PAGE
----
Margot Robbie is a hell of an actress, and Will Smith can animate practically any role. Other than that, everything connected with Suicide Squad not only sucks, but seems to be a willful attack on the concept of quality.
The latest addition to the burgeoning superhero shelf at your DVD store (in an alternate universe that still has those), Suicide Squad is meant to be an irreverent, bring-on-the-bad-guys take that flies under the radar of the big-deal Technicolor kevlar flix like Batman V Superman or Iron Man or The Avengers Take Manhattan. Like this spring’s surprisingly entertaining Deadpool. But Deadpool had a solid story and characters you could care about (despite being unconventional, damaged, and/or homicidal). Suicide Squad has none of that, and I cannot imagine a worse script by either count.
Writer/director David Ayer doesn’t do anything right, especially in terms of the script. He spends too long on inorganic introductions of most of his cast of villains, and gets very little bang out of them. In his take on ruthless bad-ass Amanda Waller, who assembles the squad (“Task Force X” in-story) he creates a character so reprehensible that when she’s in deadly jeopardy at the end of the movie, we can only hope the entire cast joins in to see her killed. (Spoiler: They don’t, because Ayer apparently has no recognition that she’s an irredeemable, sociopathic villain rather than a tainted agent of good.)
And then there’s the plot, which at the high level is this: Waller (gamely played by Viola Davis) talks the Pentagon into drafting super-crooks to be an expendable team of cannon-fodder in case, say, the next Superman turns out to be a bad guy. Then, their first mission is to deal with a threat entirely (unintentionally) caused by Waller’s manipulations, and their main mission is not to stop the threat, but make a rescue of a VIP of high importance to the team. The film literally crawls up its own ass and stays there for two excruciating hours.
Visually, the direction is underwhelming and uneven. Every cast member looks so grimy, smeared in oily dirt, grotesque tattoos and smeared makeup, skulking in shadows and sewers, that there’s never a moment that can be called fun.
A far better movie would not only have rewritten Waller and jettisoned the entire main plot, but would have focused only on Margot Robbie’s Harley Quinn and Will Smith’s Deadshot. Smith’s character, a never-miss assassin with a soft spot for his young daughter, is neither original nor very well-written here, but Smith does justice to what the script gives him, and could’ve done so much more. Robbie, on the other hand, steals the film with both an infectious energy and genuine acting chops that, like Amy Adams’ brief turn in Man of Steel, actually defies the script by rising above the page.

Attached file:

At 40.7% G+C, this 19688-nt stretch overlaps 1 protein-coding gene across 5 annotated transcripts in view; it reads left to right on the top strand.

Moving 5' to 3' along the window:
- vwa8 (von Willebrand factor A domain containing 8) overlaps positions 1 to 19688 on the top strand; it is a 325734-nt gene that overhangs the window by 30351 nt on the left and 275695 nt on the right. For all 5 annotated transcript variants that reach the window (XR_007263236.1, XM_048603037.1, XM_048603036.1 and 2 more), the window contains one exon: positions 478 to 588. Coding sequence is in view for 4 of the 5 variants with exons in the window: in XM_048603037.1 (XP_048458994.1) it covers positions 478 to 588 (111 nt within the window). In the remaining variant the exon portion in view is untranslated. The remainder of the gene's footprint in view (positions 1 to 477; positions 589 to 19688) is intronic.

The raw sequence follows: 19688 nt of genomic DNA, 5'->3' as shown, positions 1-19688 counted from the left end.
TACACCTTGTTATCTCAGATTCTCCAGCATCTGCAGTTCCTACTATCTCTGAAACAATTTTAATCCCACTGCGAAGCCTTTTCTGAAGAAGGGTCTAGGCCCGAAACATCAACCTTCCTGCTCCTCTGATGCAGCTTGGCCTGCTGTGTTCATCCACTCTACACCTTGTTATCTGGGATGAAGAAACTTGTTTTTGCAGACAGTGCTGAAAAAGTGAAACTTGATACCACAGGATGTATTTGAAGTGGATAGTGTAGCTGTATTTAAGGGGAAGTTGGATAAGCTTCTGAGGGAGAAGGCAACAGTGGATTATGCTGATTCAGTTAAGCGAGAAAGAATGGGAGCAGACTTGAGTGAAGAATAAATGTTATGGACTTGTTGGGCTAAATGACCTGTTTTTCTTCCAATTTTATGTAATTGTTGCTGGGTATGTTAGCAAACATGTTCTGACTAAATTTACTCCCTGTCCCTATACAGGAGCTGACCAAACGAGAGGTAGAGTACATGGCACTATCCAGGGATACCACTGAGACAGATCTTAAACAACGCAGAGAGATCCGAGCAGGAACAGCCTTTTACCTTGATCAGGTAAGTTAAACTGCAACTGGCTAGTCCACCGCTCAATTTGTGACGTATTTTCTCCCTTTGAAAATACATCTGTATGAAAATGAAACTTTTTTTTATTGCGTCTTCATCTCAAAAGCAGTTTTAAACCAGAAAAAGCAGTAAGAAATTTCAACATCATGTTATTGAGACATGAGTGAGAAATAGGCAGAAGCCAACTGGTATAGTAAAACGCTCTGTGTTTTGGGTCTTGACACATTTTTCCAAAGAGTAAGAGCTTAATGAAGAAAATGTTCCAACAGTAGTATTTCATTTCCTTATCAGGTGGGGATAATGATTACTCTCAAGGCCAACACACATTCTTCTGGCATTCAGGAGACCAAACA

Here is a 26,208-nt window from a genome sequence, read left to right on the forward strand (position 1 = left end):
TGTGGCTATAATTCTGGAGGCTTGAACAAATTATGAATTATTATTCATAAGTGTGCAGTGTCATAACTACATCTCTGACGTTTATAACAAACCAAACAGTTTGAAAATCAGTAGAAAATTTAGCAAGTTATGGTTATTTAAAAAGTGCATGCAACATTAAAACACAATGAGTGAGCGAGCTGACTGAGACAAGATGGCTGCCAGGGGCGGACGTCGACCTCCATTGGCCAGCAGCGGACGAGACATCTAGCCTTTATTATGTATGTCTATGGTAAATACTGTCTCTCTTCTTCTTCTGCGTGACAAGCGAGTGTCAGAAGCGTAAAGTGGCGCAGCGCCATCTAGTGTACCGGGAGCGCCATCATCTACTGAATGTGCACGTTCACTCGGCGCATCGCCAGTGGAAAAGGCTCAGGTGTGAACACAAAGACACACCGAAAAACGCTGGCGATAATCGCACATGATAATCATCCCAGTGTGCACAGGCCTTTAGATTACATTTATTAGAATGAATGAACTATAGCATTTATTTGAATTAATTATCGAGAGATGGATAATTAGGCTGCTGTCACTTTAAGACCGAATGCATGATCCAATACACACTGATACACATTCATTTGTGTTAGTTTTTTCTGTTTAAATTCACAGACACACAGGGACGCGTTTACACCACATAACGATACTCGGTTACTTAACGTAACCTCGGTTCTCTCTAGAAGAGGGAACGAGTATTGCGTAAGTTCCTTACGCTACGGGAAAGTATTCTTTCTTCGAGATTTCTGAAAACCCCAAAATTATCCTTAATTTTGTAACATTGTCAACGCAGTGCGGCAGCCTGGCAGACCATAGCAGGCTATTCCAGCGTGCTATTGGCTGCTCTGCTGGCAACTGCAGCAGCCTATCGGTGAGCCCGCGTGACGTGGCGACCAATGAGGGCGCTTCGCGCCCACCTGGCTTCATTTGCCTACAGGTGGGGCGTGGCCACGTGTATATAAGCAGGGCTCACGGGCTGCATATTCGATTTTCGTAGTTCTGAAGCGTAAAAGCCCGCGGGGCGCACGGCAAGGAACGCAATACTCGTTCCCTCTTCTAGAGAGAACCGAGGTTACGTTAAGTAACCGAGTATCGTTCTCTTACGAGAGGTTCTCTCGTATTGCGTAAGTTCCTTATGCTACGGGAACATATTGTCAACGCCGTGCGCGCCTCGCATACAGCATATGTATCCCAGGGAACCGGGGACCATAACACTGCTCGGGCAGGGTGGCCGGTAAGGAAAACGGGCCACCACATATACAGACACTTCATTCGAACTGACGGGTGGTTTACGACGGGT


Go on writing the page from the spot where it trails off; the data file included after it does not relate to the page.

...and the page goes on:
Harley Quinn is a troubling character. A psychiatrist driven mad by the Joker and locked, essentially, in an abusive relationship with him, she’s gone from the harlequin costume of her original Batman: The Animated Series incarnation to dressing like a glitter-punk stripper who got caught in the rain. And who’s crazy. Robbie gets to show us the sane shrink, the joyously amoral threat to society, and the conflicted, abused girlfriend. And occasionally, through just a facial expression or hesitation, she mixes these facets of the character in a way that reveals a whole person—something that cannot be said about any other character (though Jay Hernandez’s Diablo comes close, having the only real character arc in the film).
Then there’s Jared Leto’s Joker. Leto does a decent job of playing the role as written, but it’s a boring kind of Joker. He’s a big personality, as the Joker must be, but his madness is boring, consisting of a lot of gun-waving and erratic behavior. I could get that at a Trump rally—the Joker should have a flair of insane genius, a real driving spirit or joie de la mort, y’know? This Joker’s just a loud, unhinged asshole (repeat Trump joke here).
The ostensible villain in the piece is pretty lousy, too. Cara Delevingne seems perfectly cast as mousy civilian June Moon, and vanishes under the grave-dirt makeup as The Enchantress, but as a deified Enchantress that basically amounts to her overwhelming eyebrows and a bad glittering gown, she’s revealed as an actress who in no way has the skill set to play this kind of larger-than-human creature. The rest of the cast are either terrible or barely there (or both).
There’s the requisite violence and mayhem, and there is a percentage of any audience who will, out of artlessness and jaded need for sensation, vote for the sheer joy of seeing things fall apart (third Trump joke here). But the violence here isn’t interesting or well-executed. There’s very little real humor in the film, despite Robbie’s zany charm. Deadpool excelled at both those things, and piled a coherent story and unexpectedly relatable characters on top.
This movie is like the sports news montage video that cuts together all the day’s crashes at the speedway. If all you care about in racing is the senseless spectacle of disaster, that’s all you need. And if all you want from a movie is two hours of ugly people doing ugly things for ugly (or no) reasons, just two hours of not-even-cathartic violence so you can escape, sublimate, whatever, then here, have this half-full cup of tepid sewer water.